Fig. 5
figure5

The average attack probabilities of the power allocation algorithm with {ν2,μ2,λ2}={1.2,0.5,2}

Fig. 6
figure6

The average attack probabilities of the power allocation algorithm with {ν2,μ2,λ2}={0.9,0.3,2}

Conclusions

In this paper, we investigated the cache-assisted physical-layer security of a NOMA communication network where there exists an intelligent attacker UAV nearby the cell-edge user. The UAV within the coverage of the network tries to reduce the system data rate of the NOMA network by flexibly switching a work mode among eavesdropping, jamming, deception, and keep silence. According to the NOMA protocol, the transmitter in the system has to allocate the total power to two users in a certain proportion. In that way, we need an immediate strategy to adjust the power allocation factor to suppress the attack motivation of the UAV. To tackle this problem, we proposed the power allocation strategy based on Q-learning to control the power allocation factor. From the simulation results, we can see that the proposed strategy can well adjust the power allocation factor in real time. Furthermore, we confirmed that this strategy has excellent performance in enhancing the system data rate and suppressing the attack probabilities. In the future works, we will apply the wireless caching technique[3840] to the NOMA systems to further enhance the transmission reliability and security. In addition, we will consider some new materials [4143] for enhancing the communication performance in the practical applications. Furthermore, some intelligent algorithms such as deep learning-based algorithms [4447] will be applied into the considered system, in order to further enhance the network performance.

Appendix

Proof

: By substituting m=0 into (15), we have

$$\begin{array}{*{20}l} R_{S}(\alpha, 0)=\ln(1+\frac{\alpha{\widetilde{P}_{S}}|h_{SU_{1}}|^{2}}{\beta{\widetilde{P}_{S}}|h_{SU_{1}}|^{2}+1})-\alpha \theta. \end{array} $$
(22)

We take the partial derivative of RS(α,0) with respect to α and have

$$\begin{array}{*{20}l} \frac{\partial{R_{S} (\alpha, 0)}}{\partial{\alpha}}=\frac{{\widetilde{P}_{S} |h_{SU_{1}}|^{2}}}{(\alpha+\beta)\widetilde{P}_{S}|h_{SU_{1}}|^{2}+1} - \theta, \end{array} $$
(23)

by making further derivative, easy to find

$$ \frac{\partial{R_{S}^{2} (\alpha, 0)}}{\partial{\alpha}^{2}}=-\frac{{\widetilde{P}_{S}^{2} |h_{SU_{1}}|^{4}}}{[(\alpha+\beta)\widetilde{P}_{S}|h_{SU_{1}}|^{2}+1]^{2}} \leq 0, $$
(24)

showing that (22) is a convex function, i.e., RS(α,0)/α=0. So we substitute α=α into (23); thus, (19) holds on. To ensure that (23) acquires the maximum in the range of [αmin,αmax], let the following inequalities hold:

$$\begin{array}{*{20}l} &\frac{\partial{R_{S} (\alpha, 0)}}{\partial{\alpha}}|_{\alpha={\alpha_{\min}}}\,=\,\frac{{\widetilde{P}_{S} |h_{SU_{1}}|^{2}}}{(\alpha_{\min}+\beta)\widetilde{P}_{S}|h_{SU_{1}}|^{2}+1}\! - \theta\!>\!\!0, \end{array} $$
(25)
$$\begin{array}{*{20}l} &\frac{\partial{R_{S} (\alpha, 0)}}{\partial{\alpha}}\!|_{\alpha=\!{\alpha_{\max}}}\,=\,\frac{{\widetilde{P}_{S} |h_{SU_{1}}|^{2}}}{(\alpha_{\max}+\beta)\widetilde{P}_{S}|h_{SU_{1}}|^{2}+1}\! - \!\theta\!<\!\!0, \end{array} $$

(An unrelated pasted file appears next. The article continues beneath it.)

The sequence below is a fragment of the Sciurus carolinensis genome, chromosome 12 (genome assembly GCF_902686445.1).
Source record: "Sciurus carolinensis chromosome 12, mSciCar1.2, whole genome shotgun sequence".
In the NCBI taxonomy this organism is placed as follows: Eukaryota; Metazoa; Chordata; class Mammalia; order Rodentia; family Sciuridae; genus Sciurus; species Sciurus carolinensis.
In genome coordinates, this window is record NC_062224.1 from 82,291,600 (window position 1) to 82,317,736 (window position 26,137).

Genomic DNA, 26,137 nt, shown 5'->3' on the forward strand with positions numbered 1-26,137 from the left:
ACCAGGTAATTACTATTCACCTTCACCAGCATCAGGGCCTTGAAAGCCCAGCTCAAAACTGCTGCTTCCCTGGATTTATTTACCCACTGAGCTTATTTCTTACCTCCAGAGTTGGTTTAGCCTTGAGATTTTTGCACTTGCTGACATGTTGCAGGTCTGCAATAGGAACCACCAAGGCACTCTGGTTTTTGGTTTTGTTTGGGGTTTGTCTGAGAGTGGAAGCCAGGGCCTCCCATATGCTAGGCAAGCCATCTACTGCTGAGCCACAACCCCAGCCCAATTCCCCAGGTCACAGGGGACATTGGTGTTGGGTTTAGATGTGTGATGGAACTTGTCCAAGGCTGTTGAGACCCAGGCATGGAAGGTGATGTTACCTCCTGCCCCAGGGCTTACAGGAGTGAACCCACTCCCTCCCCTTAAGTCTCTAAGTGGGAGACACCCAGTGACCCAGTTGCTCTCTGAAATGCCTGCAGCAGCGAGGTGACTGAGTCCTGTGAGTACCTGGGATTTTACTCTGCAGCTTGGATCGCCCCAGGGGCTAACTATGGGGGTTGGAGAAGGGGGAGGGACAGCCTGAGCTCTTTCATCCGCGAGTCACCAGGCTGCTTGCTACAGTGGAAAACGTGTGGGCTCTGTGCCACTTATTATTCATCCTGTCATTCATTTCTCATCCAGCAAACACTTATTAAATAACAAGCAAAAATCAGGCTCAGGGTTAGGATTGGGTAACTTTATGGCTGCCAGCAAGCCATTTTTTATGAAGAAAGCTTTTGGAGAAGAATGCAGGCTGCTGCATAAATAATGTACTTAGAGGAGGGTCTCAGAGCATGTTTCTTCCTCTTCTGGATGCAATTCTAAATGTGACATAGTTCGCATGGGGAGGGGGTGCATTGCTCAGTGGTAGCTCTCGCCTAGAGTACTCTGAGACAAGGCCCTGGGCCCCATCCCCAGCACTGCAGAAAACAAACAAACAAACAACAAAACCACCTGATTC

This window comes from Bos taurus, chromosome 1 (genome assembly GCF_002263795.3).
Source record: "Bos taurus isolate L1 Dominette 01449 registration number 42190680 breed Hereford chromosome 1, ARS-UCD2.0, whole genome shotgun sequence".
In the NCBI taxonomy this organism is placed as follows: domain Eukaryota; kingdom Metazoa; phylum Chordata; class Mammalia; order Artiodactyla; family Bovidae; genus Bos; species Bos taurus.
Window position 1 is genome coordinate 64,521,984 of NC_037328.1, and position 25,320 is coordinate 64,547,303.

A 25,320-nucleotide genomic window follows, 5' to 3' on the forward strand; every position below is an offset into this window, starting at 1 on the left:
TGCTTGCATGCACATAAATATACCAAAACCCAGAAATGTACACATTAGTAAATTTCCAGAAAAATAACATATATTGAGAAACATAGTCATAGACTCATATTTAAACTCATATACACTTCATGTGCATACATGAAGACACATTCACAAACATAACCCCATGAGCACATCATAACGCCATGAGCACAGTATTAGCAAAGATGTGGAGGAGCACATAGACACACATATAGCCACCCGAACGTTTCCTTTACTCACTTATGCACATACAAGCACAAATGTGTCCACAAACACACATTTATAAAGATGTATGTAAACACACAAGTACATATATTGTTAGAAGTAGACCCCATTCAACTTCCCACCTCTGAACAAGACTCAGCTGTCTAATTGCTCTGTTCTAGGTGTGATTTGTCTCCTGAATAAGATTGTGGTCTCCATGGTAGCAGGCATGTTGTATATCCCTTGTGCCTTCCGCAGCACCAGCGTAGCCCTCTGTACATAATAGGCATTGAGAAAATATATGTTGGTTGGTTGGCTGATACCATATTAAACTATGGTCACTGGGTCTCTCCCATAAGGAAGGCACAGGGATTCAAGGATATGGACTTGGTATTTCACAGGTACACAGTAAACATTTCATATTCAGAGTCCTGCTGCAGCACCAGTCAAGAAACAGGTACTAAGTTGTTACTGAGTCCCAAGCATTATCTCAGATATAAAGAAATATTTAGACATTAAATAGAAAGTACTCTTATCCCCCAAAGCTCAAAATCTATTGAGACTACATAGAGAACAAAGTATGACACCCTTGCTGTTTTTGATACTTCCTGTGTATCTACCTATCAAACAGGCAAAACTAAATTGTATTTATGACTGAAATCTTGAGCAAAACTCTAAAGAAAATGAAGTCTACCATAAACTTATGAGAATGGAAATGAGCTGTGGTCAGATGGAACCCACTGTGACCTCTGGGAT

(26)

i.e., (20a) holds. Therefore, (α,0) satisfies (17). To ensure that (α,0) satisfies (18), by substituting ((α,0)) into (16), we let the following inequalities hold:

$$\begin{array}{*{20}l} &R_{E}(\alpha^{*}, 0)-R_{E}(\alpha^{*}, 1) \geq 0, \end{array} $$
(27a)
$$\begin{array}{*{20}l} &R_{E}(\alpha^{*}, 0)-R_{E}(\alpha^{*}, 2) \geq 0, \end{array} $$
(27b)
$$\begin{array}{*{20}l} &R_{E}(\alpha^{*}, 0)-R_{E}(\alpha^{*}, 3) \geq 0, \end{array} $$
(27c)

i.e., (20b)–(20d) hold. Therefore, (α,0) also satisfies (18).

Above all, we prove the set of strategy (α,0) meanwhile satisfies Eqs. (17) and (18), which is the strict definition of NE. With this, Lemma 1 is completely proved. □

Availability of data and materials

The authors state the data availability in this manuscript through the email to the corresponding author.

Abbreviations

NE:

Nash equilibrium

NOMA:

non-orthogonal multiple access

UAV:

unmanned aerial vehicle

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Acknowledgements

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Funding

This work was supported by National Natural Science Foundation of China 397 under Grant 61871139, by the Science and Technology Program of Guangzhou under Grant 201807010103, by the Natural Science Foundation of Guangdong Province under Grant 2018A030313736, by the Scientific Research Project of Education Department of Guangdong, China under Grant 2017GKTSCX045, by the Science and Technology Program of Guangzhou, China under Grant 201707010389, and by the Project of Technology Development Foundation of Guangdong under Grant 706049150203.

Author information

LC deduced the formulas and made the simulation experiments. ZG analyzed the communication scenarios and modeled the network of this paper. JX presented the reinforcement learning algorithm in this work. DD embellished the language of this manuscript. FL improved the presentation of figure style in this work and enhanced the novelty. All the authors have read and approved the final manuscript.

Correspondence to Junjuan Xia or Dan Deng or Liseng Fan.

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Li, C., Gao, Z., Xia, J. et al. Cache-enabled physical-layer secure game against smart uAV-assisted attacks in b5G NOMA networks. J Wireless Com Network 2020, 7 (2020). https://doi.org/10.1186/s13638-019-1595-x

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Keywords

  • Cache
  • UAV
  • B5G
  • NOMA
  • Physical-layer security
  • Reinforcement learning